Photo Credit: Tura Winery
Vered Ben Sa'adon of Tura Winery

Vered Ben Sa’adon takes wine very seriously. And why wouldn’t she? As the co-owner of the Tura Winery with her husband Erez, the two put in every shekel they had into creating what has become one of the premiere wineries in Israel.

After selling their grapes to other major wineries, the two branched out on their own and created the family estate winery in 2003. In those early days of struggle, the couple sold 1,200 bottles a year. Today, they sell 100,000.

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Sa’adon attributes their formula of Patience and Inspiration – the two words on the label of each bottle – to their success. Patience because one must appreciate that the wine-making process is a slow art and inspiration because it is the holiness of the land that inspires the creation of such fine grapes.

“The chances were high that we could have just created a lackluster bottle of wine,” she remembers of the early days when her and Erez would experiment with their early creations.

“There were no guarantees. But we were blessed with good fortune, and it’s no coincidence that this land is called the Mountain of Blessings (Har Bracha),” she said, of the Samarian mountain where the winery is located.

Tura vineyards in the Shomron

Achieving such skyrocketing figures did not come easy. Sa’adon, who married Erez while she was a senior in high school, cleaned homes during her pregnancy, while he worked long days in the vineyard to make ends meet.

“We started from nothing. We moved here with nothing. We harvested this land because it was important to us. And those early days were difficult,” she said, of their beginnings in Rehelim, a community in Samaria that is home to some 800 people.

The pastoral community is named after two women killed in terror attacks, both named Rachel and one of Judaism’s matriarchs, Rachel. It is fitting then, that Sa’adon, has made her home in a place that cherishes not only the Bible, but the feminine spirit.

“My ancestors harvested wine here over 2000 years ago; this is a gift from Jeremiah. It was always clear to us  that we’d come here and do something significant and historic for our people,” she said.

Since the creation of Tura, something significant has transpired among the vines – a burgeoning winery that is considered one of the first successful boutique wineries in Israel and the first major one to come out of Samaria.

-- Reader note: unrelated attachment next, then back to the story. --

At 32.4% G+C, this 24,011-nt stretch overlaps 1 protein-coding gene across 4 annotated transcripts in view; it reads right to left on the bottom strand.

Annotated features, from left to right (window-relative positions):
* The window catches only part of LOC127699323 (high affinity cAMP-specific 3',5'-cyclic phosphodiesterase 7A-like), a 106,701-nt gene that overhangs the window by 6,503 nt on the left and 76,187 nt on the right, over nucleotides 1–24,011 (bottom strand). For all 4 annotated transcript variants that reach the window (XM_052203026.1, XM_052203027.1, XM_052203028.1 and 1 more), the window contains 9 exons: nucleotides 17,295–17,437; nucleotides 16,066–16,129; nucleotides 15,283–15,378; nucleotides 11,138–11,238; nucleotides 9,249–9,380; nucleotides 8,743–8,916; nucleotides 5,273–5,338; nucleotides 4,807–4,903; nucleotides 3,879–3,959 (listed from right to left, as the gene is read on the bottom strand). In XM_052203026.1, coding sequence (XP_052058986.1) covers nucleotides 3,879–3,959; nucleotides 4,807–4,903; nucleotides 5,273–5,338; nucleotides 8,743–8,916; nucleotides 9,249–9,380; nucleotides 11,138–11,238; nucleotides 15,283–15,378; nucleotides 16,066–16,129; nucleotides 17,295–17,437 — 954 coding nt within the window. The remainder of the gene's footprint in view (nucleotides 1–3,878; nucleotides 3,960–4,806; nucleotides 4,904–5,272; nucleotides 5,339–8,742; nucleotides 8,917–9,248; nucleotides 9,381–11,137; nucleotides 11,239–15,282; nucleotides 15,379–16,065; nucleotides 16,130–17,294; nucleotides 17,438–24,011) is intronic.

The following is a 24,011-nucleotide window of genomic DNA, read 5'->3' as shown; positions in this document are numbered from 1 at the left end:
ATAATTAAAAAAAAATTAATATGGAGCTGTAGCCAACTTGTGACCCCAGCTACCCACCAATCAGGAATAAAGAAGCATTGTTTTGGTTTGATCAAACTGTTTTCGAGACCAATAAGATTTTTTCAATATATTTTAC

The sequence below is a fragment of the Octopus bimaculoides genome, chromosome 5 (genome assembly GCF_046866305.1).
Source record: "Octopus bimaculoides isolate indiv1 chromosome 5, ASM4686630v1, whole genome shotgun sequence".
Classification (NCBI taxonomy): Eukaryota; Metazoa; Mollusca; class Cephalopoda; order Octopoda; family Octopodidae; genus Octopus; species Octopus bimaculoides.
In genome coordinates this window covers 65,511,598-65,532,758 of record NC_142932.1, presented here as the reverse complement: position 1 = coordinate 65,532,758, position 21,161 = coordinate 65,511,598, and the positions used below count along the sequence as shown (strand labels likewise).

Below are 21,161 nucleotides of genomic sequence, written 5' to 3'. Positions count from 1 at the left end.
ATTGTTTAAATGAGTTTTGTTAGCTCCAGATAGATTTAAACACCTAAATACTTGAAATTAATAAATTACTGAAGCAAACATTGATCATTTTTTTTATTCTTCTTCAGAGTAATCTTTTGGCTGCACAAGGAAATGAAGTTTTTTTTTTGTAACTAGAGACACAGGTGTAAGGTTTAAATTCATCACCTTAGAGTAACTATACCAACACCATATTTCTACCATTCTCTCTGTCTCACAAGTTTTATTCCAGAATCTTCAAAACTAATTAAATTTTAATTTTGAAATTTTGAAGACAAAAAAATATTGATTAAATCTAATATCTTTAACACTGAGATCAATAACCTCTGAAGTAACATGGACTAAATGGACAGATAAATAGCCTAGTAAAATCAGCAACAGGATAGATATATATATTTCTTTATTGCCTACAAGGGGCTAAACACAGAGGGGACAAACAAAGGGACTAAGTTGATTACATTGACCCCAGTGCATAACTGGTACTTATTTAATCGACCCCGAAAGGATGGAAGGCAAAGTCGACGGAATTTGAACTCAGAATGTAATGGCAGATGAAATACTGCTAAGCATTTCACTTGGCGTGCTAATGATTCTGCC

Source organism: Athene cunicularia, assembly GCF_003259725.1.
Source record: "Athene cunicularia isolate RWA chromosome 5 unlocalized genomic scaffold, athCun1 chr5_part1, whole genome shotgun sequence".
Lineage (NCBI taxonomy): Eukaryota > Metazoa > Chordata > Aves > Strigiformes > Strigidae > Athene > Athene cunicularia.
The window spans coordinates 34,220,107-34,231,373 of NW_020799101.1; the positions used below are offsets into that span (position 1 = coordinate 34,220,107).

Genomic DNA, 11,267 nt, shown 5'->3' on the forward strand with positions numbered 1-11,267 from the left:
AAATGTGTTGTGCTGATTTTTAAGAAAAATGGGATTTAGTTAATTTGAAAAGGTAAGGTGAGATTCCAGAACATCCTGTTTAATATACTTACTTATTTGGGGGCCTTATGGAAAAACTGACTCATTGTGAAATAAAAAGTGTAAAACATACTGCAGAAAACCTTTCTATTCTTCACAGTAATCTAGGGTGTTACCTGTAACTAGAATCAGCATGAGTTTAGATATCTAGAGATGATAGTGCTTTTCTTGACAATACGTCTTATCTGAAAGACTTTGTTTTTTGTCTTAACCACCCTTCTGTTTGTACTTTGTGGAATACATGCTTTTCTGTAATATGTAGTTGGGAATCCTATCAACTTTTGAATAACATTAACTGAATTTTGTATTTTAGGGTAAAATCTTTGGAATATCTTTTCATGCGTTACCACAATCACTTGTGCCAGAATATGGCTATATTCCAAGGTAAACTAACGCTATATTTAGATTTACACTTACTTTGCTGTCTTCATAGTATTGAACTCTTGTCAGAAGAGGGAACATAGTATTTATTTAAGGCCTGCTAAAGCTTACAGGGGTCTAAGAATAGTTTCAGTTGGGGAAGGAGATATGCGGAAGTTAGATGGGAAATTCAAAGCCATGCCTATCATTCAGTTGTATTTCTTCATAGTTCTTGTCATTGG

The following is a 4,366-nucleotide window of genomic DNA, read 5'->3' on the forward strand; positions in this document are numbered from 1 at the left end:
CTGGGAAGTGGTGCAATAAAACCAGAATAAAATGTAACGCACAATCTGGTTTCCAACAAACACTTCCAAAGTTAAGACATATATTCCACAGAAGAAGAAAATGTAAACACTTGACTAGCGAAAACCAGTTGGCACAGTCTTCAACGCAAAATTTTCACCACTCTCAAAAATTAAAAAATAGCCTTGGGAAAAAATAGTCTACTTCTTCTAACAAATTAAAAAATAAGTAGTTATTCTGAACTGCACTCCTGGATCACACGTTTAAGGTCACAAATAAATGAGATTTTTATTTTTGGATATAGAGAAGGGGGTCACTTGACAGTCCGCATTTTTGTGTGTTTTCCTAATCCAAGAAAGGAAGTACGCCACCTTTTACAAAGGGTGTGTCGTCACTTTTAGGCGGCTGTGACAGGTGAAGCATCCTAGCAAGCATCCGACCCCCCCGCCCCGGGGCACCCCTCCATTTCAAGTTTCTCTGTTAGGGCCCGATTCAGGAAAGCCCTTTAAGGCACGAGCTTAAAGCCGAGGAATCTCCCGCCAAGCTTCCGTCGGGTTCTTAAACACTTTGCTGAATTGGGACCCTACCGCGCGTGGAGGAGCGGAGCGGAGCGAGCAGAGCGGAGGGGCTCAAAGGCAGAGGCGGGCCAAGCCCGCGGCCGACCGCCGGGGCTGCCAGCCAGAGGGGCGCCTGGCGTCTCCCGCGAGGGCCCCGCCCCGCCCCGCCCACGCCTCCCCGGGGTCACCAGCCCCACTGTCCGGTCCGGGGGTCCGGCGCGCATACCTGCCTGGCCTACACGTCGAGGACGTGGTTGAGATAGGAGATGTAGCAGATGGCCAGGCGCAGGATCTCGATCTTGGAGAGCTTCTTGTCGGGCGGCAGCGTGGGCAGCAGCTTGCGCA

Its flagship Mountain Peak line, for example, has earned an excellent score of 90 in Wine Spectator – one of the leading wine publications in the world. The Bordeaux-style blend is aged in fine French oak barrels for 22 months and is a robust, yet not too heavy, red. The winery has won over 60 medals worldwide and sells 40% of its bottles to an international audience.

Of course, all this selling can be exhausting, especially considering Sa’adon travels abroad often to meet with potential buyers. However, she is grateful for the opportunity to not only sell her wines, but to sell wine cultivated from Israel’s biblical heartland.

“When you look at the map of Israel, our vineyard really lies in the center of our beautiful, but tiny and narrow strip of land,” she said, explaining why one of their wines is called “Heartland.”

Growing up,  she admired her grandmother who fled from the Nazis. Sa’adon story is a complex one. Born in Holland to a non-Jewish mother and Jewish father, she came to Israel and converted to Judaism along with her mother and sister. As such, she understands very well what can happen to a people who don’t have their own homeland.

Like Esther before her, Sa’adon advocates for her people’s need for self-determination, no matter the cost. “My grandmother taught me to never take this country for granted,” she said.

Today at the winery, while this booming success has left room for growth, the Sa’adon’s have chosen to take their time and protect the quality of what they have.

‘We have the potential to create over 250,000 bottles with their 250 dunams (25 hectares), but we’re not doing that. We want to protect and ensure the quality,” she said.

“It’s not easy to live here. But we love this land. We’re here not only for the people of Israel, but also for the land,” she added.

It is fitting, then, as we celebrate Purim, that Tura represents not only the mitzvah of drinking wine on this holiday, but also celebrating the strength of women. Both Esther and Vashti in their own way were powerful figures; Esther with her fierce modesty and love for her people and Vashti, whom Babylonian and Eretz Yisrael traditions treat very differently. The rabbis of Israel asserted that King Ahasuerus wanted to rebuild the Temple, but that it was his wife, Vashti, who stayed his hand, aghast that he sought to rebuild what her forebears had destroyed.

Sa’adon and Tura enable the Jewish people to celebrate and ensure that they will endure no matter whatever threats are thrown their way.

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